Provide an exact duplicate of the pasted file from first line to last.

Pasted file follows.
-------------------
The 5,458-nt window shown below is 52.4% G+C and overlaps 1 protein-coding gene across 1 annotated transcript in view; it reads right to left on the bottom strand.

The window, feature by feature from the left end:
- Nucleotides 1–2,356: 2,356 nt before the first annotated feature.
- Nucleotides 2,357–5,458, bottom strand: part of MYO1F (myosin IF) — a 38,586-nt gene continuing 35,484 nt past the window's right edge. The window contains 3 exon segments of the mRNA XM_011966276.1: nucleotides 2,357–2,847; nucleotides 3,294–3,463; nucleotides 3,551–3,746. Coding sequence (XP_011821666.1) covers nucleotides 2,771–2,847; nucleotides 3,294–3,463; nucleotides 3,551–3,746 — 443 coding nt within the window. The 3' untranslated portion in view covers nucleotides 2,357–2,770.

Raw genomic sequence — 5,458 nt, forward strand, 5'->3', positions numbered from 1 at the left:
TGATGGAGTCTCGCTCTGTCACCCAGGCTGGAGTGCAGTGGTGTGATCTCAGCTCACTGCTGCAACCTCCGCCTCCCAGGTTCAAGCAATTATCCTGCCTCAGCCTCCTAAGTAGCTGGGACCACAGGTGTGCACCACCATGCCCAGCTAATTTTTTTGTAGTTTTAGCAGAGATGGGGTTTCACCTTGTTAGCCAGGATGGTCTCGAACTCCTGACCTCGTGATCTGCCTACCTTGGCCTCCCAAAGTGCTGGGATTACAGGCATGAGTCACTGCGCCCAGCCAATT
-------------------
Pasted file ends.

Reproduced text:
The 5,458-nt window shown below is 52.4% G+C and overlaps 1 protein-coding gene across 1 annotated transcript in view; it reads right to left on the bottom strand.

The window, feature by feature from the left end:
- Nucleotides 1–2,356: 2,356 nt before the first annotated feature.
- Nucleotides 2,357–5,458, bottom strand: part of MYO1F (myosin IF) — a 38,586-nt gene continuing 35,484 nt past the window's right edge. The window contains 3 exon segments of the mRNA XM_011966276.1: nucleotides 2,357–2,847; nucleotides 3,294–3,463; nucleotides 3,551–3,746. Coding sequence (XP_011821666.1) covers nucleotides 2,771–2,847; nucleotides 3,294–3,463; nucleotides 3,551–3,746 — 443 coding nt within the window. The 3' untranslated portion in view covers nucleotides 2,357–2,770.

Raw genomic sequence — 5,458 nt, forward strand, 5'->3', positions numbered from 1 at the left:
TGATGGAGTCTCGCTCTGTCACCCAGGCTGGAGTGCAGTGGTGTGATCTCAGCTCACTGCTGCAACCTCCGCCTCCCAGGTTCAAGCAATTATCCTGCCTCAGCCTCCTAAGTAGCTGGGACCACAGGTGTGCACCACCATGCCCAGCTAATTTTTTTGTAGTTTTAGCAGAGATGGGGTTTCACCTTGTTAGCCAGGATGGTCTCGAACTCCTGACCTCGTGATCTGCCTACCTTGGCCTCCCAAAGTGCTGGGATTACAGGCATGAGTCACTGCGCCCAGCCAATT